821 F2d 322 United States v. D Reed

821 F.2d 322

60 A.F.T.R.2d 87-5050, 87-1 USTC P 9345,
23 Fed. R. Evid. Serv. 208

UNITED STATES of America, Plaintiff-Appellee,
Richard D. REED (86-3379), Julia Ann Reed (86-3380),

Nos. 86-3379, 86-3380.

United States Court of Appeals,
Sixth Circuit.

Argued April 2, 1987.
Decided June 2, 1987.

Julia Ann Reed, pro se.

Charles E. McFarland, Newton Falls, Ohio, Denis H. Mark (argued), Waller, Mark & Allen, Denver, Colo., for defendants-appellants.

Robyn Jones, Asst. U.S. Atty., Columbus, Ohio, Patrick J. Hanley (argued), Asst. U.S. Atty., Cincinnati, Ohio, for plaintiff-appellee.

Before WELLFORD and NELSON, Circuit Judges, and COHN, District Judge*.

WELLFORD, Circuit Judge.


Appellants Richard and Julia Reed, husband and wife, were each charged with three counts of wilfully attempting to evade federal income taxes in violation of 26 U.S.C. Sec. 7201 in the years 1980, 1981, and 1982, and were jointly charged with one count of conspiracy to defraud the United States for the period of January 1, 1980 through April 23, 1983, in violation of 18 U.S.C. Sec. 371. These charges were based on appellants' failure to file federal income tax returns or pay federal income taxes for the years 1980 through 1982 and their falsely claiming exemption from withholding of federal tax from their wages.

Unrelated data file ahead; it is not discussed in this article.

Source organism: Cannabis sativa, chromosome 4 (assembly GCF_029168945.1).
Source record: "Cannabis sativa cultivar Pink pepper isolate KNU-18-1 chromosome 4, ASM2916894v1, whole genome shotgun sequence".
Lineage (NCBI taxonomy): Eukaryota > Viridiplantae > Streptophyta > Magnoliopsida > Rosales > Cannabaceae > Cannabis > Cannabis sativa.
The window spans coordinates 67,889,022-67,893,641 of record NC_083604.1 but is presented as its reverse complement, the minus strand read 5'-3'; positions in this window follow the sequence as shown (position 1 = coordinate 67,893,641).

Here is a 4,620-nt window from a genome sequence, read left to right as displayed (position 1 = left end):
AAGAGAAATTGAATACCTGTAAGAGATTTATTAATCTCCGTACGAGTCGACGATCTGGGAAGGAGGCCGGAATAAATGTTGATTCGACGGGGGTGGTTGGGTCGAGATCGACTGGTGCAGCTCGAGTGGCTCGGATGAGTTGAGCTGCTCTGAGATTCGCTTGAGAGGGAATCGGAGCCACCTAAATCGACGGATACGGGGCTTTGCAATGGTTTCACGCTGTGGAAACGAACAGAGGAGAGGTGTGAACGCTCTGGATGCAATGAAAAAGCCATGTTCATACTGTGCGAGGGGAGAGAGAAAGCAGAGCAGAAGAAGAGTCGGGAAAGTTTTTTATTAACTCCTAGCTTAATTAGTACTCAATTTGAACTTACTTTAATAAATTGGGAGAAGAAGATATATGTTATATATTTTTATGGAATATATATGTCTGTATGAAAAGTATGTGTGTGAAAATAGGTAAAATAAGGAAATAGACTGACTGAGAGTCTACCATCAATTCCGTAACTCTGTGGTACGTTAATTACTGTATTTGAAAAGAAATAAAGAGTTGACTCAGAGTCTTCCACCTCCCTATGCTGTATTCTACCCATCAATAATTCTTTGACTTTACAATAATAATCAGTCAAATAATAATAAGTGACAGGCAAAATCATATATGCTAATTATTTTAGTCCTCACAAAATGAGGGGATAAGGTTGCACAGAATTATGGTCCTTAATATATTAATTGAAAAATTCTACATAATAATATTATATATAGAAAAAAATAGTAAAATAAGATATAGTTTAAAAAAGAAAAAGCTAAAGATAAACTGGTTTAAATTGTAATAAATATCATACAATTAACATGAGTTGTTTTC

Richard Reed, a somewhat sophisticated taxpayer who holds a degree in business administration, admitted to investigating IRS agents that the Reeds had not filed tax returns in 1980, 1981, or 1982. He told the agents, and still contends, that he studied the tax code and decided that filing a tax return was voluntary and that a taxpayer need not pay taxes until the IRS sent a bill and made a valid assessment. The Reeds also reported on their W-4 forms that they were exempt from withholding in the years 1980 through 1982.


The Reeds fought the Internal Revenue Service in this case every step of the way, including resistance to enforcement of the tax summons and proceedings for discovery information, and challenging the validity of the indictment. They also sought voluminous discovery, including eighty-five Treasury Department files, ten Justice Department files, eight sections of the Internal Revenue Manual, every IRS report related to the indictment, Government Accounting Office reports, and information on the jurors. The district court denied the Reeds' request for these materials. They also filed motions to suppress evidence, to dismiss for government misconduct, and to dismiss for vindictive selective prosecution. These motions were denied. At the close of the government's case, defendants moved for the acquittal of Julia Reed and the court denied this motion. At the end of the trial, the jury found both of the Reeds guilty as charged. The Reeds then filed another motion for acquittal of Julia Reed, alleging insufficient evidence to support her conviction. The district court denied this motion and sentenced both defendants. The Reeds now appeal, challenging the denial of the motions for acquittal, the district court's exclusion of certain evidence, and the denial of the motion to dismiss.